Dan

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For comparison, here’s a trip video of “The Best of The Maldives” around central Maldives that I spent for €1000.

 

rongoodman

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I’m tempted to give the Maldives a try in January, given that there are cheap flights from the US
Who are you flying with? I remember looking for flights with the major airlines a while back and not finding anything.
 

Dan

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Plenty of choices.

I just entered Jan 1-15, 2022, IAH-MLE for grin through Expedia and find one with Qatar Airways for $1343. :)

I have used 2 other airlines: Air Delta - Air France in 2018 & Turkish Air in 2021 also to go from Houston (IAH) to Male (MLE).
 

Christian

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Christian, thanks for the advice. I see that you’ve also done a lot of diving in the Red Sea — can i ask for your thoughts on how the Maldives and Red Sea compare? I’ve done the northern and southern routes in Egypt the last couple of years and enjoyed them both, but I’d like to do something new. I see a lot of mixed comments about the Maldives, both in terms of topside culture and underwater health/pelagics. Would be grateful for your thoughts.

By the way, I meant Jan 2022. If i had a time machine I’d go much farther back than last year!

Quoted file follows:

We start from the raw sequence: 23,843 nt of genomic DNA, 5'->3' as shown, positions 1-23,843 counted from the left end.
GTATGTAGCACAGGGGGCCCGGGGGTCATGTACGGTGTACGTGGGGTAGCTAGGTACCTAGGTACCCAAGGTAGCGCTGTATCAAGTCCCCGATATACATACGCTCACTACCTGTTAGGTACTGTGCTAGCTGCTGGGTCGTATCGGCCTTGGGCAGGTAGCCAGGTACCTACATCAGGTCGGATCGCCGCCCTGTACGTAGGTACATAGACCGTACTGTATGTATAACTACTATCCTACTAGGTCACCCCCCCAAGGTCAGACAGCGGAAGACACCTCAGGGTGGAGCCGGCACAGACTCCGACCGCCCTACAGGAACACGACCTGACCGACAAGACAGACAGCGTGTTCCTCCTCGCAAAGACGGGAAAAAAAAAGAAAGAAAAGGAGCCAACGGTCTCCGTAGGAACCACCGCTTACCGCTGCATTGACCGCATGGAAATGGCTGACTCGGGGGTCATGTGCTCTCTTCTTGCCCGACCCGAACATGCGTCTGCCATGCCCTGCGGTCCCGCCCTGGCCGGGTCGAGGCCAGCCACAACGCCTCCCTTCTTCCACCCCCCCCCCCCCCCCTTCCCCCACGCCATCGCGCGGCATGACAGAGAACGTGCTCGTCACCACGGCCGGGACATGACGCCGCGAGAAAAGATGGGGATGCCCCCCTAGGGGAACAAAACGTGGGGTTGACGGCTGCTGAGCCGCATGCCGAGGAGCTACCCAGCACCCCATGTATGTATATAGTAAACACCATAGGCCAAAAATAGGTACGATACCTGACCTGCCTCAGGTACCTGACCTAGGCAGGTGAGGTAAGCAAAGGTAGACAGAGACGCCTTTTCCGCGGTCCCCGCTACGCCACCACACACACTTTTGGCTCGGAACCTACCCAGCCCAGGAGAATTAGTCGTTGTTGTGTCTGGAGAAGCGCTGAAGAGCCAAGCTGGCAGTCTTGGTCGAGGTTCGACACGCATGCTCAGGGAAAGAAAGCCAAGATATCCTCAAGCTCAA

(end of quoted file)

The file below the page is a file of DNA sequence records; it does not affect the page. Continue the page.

Yes I have been there, done that in the Red Sea. I only have brief experience in the Maldives (three trips--60ish dives). I haven't been to the south or north, only the "regular" atolls and also to Nilhandoo, but a few observations: Maldives have a slightly better bio diversity, not on par with the golden triangle, but still noticable if you pay attention to details. What is very obvious is that fish density is generally higher than on most reefs in the Egyptian Red Sea. But then, the thickest fish walls aren't found in the Egyptian Red Sea (nor is the "best" Red Sea diving inmo). Small reef sharks (black and white tips) on practically every reef. Grey reef sharks on most outsides / kandus. En masse in quite a few places. Currents more predictable but generally stronger in the Maldives (the current free Thila dives in general ...not that interesting inmo). Visibility more variable in the Maldives. Particles is also what attract filter feeders ... so mantas and mobula rays more commonly spotted in the Maldives as are whale sharks (you will have to be in the right spot at the right time of course--a liveaboard will bring you there). Coral is less impressive in the Maldives and hard coral has suffered tremendously in the shallows from bleaching and silting from sand pumps in resort islands, but there are some soft coral and, on deeper parts, near inlets/kandus where water from the deep flows in, still healthy. Then again, coral has never really been the draw in the Maldives. It's the fish and the big guys. When it comes to top side, limited of course. "Paradise" islands with more or less luxorius resorts. And there are hotels in "local islands" too, where the Maldivians live. But if you go to dive, a liveaboard is definetely the easiest way to make sure you end up diving spots that are "on". If it matters, a liveaboard will also keep costs down a little per dive. Staying in a resort works out very expensive per dive and not worth it inmo, unless you also value a resort experience. You might be able to find som Covid-deals now, IDK?